Next, on our list of unexpected winemaking countries, we’re moving across the Atlantic. Mexico is most definitely not a winemaking nation whose produce you’ll find in every supermarket. However, it may interest you to know that this was actually the original producer of wine in the Americas and one of the most new-world wine nations, (MacNeil 805).

So, it deserves a place on the list of unexpected winemaking countries, despite having wineries that date back to 1597. That’s right! Casa Madero, which continues to produce wine today, was established over 400 years ago in the town of Santa Maria de las Parras, (MacNeil 805).

There are around 7660 acres of vineyards across Mexico and production is centred around three areas. One is the North Central states of Cahuila, Durango and Chihuahua just south of Texas. Then, there’s the Central Mexico states of Zacatecas, Aguascalientes and Queretaro. However, the Baja Peninsula is the key area in this entry on our list of unexpected winemaking countries.

The Baja Peninsula stretches for 1012 miles and is set into the mineral rich Sierra da Baja mountain range which serves to create a clear divide in the climate of this peninsula. Viticulture is largely concentrated in the valleys to the west of these mountains. Here, the Mediterranean style climate is moderated by cold air brought in from the Pacific Ocean which helps to cool the grapes in the inescapable Mexican heat.

There are specific key valleys within this area, such as the Guadalupe Valley, San Antonio Valley and Santo Tomás Valley. The Guadalupe Valley has the greatest reputation, sometimes being referred to as ‘Mexico’s Napa’, (MacNeil 806). The Guadalupe Valley is a really considerable size, almost the same size as Chianti Classico in Tuscany. Along this Ruta de Vino, (Wine Route), there are 70 smaller wineries that look to produce high-end wines.

Interestingly, many wineries won’t grow the grapes themselves. Rather, they buy from elsewhere. ‘La Escuelita’, (‘The Little School’), is part trade school and part wine training boot camp. Here, locals are trained to make artisanal wines, (MacNeil 806).

Indeed, another reason that Mexico has been included in our article on unexpected winemaking countries is the frankly unexpected blends of wines which are found here. The grape varieties are classically European. Tempranillo, Nebbiolo and Cabernet Sauvignon are the primary red grapes, with grapes such as Merlot, Syrah and Grenache also playing a part. Then, for white wine you’ll find Sauvignon Blanc, Chardonnay, Chenin Blanc and Viognier.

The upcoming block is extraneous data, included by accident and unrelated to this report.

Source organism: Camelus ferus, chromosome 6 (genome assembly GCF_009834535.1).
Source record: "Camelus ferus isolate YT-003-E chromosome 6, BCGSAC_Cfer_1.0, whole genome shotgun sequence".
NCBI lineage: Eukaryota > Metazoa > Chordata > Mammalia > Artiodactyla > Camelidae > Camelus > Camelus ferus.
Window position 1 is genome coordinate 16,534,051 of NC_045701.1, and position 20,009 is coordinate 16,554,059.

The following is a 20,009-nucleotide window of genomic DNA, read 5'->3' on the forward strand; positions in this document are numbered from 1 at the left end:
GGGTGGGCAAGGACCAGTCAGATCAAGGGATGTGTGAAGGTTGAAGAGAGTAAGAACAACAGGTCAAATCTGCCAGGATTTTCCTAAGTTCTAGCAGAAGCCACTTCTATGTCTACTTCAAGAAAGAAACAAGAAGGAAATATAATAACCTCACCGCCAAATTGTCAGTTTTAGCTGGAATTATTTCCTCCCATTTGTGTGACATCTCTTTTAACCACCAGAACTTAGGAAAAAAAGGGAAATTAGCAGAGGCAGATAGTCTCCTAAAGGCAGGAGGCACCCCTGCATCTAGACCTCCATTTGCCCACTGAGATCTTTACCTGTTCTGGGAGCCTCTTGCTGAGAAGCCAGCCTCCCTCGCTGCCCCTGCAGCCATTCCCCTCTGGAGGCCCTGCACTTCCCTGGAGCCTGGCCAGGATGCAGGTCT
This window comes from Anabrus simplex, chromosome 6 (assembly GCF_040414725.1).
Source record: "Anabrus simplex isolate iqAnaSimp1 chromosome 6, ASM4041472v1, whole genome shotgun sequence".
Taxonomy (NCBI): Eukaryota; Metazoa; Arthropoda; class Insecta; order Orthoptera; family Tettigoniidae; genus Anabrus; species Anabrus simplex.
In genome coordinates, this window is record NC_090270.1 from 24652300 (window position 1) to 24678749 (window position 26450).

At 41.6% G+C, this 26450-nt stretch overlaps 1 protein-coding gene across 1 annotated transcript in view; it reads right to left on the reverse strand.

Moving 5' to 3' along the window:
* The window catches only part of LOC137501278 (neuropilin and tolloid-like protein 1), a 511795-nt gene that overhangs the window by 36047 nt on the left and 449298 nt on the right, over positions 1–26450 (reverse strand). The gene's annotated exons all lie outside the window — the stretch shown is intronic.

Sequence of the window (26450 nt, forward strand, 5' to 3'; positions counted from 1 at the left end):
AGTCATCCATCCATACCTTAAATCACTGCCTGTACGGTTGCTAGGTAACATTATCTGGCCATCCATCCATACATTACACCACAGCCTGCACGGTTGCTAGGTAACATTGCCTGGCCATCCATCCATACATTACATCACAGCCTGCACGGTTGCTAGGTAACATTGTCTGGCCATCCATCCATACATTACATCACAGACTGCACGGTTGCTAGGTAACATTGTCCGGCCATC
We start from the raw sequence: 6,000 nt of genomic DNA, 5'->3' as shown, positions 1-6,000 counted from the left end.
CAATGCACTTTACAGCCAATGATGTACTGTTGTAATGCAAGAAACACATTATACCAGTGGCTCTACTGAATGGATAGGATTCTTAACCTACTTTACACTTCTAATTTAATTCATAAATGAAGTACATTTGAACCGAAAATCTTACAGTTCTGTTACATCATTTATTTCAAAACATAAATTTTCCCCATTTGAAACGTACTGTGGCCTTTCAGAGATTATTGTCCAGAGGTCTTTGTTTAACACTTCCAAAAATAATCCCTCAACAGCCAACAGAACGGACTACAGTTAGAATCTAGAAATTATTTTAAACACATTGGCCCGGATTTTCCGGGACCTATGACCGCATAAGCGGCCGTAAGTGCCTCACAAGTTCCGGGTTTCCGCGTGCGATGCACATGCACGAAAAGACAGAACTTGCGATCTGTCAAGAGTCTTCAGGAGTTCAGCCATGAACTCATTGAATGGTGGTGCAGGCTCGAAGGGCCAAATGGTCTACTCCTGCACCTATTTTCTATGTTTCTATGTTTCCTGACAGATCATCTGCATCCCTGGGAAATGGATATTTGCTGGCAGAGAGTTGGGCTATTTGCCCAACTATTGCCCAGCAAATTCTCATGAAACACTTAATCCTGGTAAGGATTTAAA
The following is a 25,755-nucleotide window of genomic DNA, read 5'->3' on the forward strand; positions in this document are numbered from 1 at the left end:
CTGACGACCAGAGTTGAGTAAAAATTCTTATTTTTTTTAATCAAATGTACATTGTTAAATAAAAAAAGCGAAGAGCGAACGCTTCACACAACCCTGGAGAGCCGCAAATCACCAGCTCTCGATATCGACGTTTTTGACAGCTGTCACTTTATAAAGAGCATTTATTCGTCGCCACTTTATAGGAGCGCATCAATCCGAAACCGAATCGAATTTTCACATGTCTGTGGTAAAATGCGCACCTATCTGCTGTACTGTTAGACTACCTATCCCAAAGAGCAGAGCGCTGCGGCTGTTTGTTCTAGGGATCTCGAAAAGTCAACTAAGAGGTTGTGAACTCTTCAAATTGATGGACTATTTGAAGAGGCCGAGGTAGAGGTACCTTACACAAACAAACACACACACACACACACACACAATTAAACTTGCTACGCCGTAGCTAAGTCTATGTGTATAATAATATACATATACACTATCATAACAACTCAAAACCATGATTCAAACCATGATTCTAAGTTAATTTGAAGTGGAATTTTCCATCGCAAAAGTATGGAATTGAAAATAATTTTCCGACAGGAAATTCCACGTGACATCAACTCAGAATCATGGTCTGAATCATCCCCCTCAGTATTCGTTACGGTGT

Although, it’s worth noting that Nebbiolo in Mexico is not Piedmont’s Nebbiolo. It’s thought that cuttings of similar styles of grapes were bought over by Italian immigrants after World War 2, but the proper identification of those grape varieties has been lost, so now this variety is referred to as ‘Nebbiolo’.

Nebbiolo Grapes - Used in Barolo Wine Production
Nebbiolo Grapes – Not The Same In Mexico As They Are In Italy

Another interesting nuance is the lack of regulation in the wine labelling. This is particularly evident in the labelling of blends. There’s no stipulation that the varieties must be listed in the order they dominate the blend. So, that ‘Nebbiolo, Tempranillo, Syrah’ blend you find could in fact by 70% Syrah, (MacNeil 807)!

Unexpected WineMAking Countries – China

Last, on our list of unexpected winemaking countries is China. Perhaps, the most unexpected entry of all. However, China’s obsession with wine is growing and their relationship with the good grape juice is an incredibly interesting and quickly evolving one.

It shouldn’t come as a surprise that, as of 2016, China are the leading consumers of wine by volume. After all, they make up a significant portion of the global population. However, their interest in this ‘traditionally’ western beverage has had a real boom of late.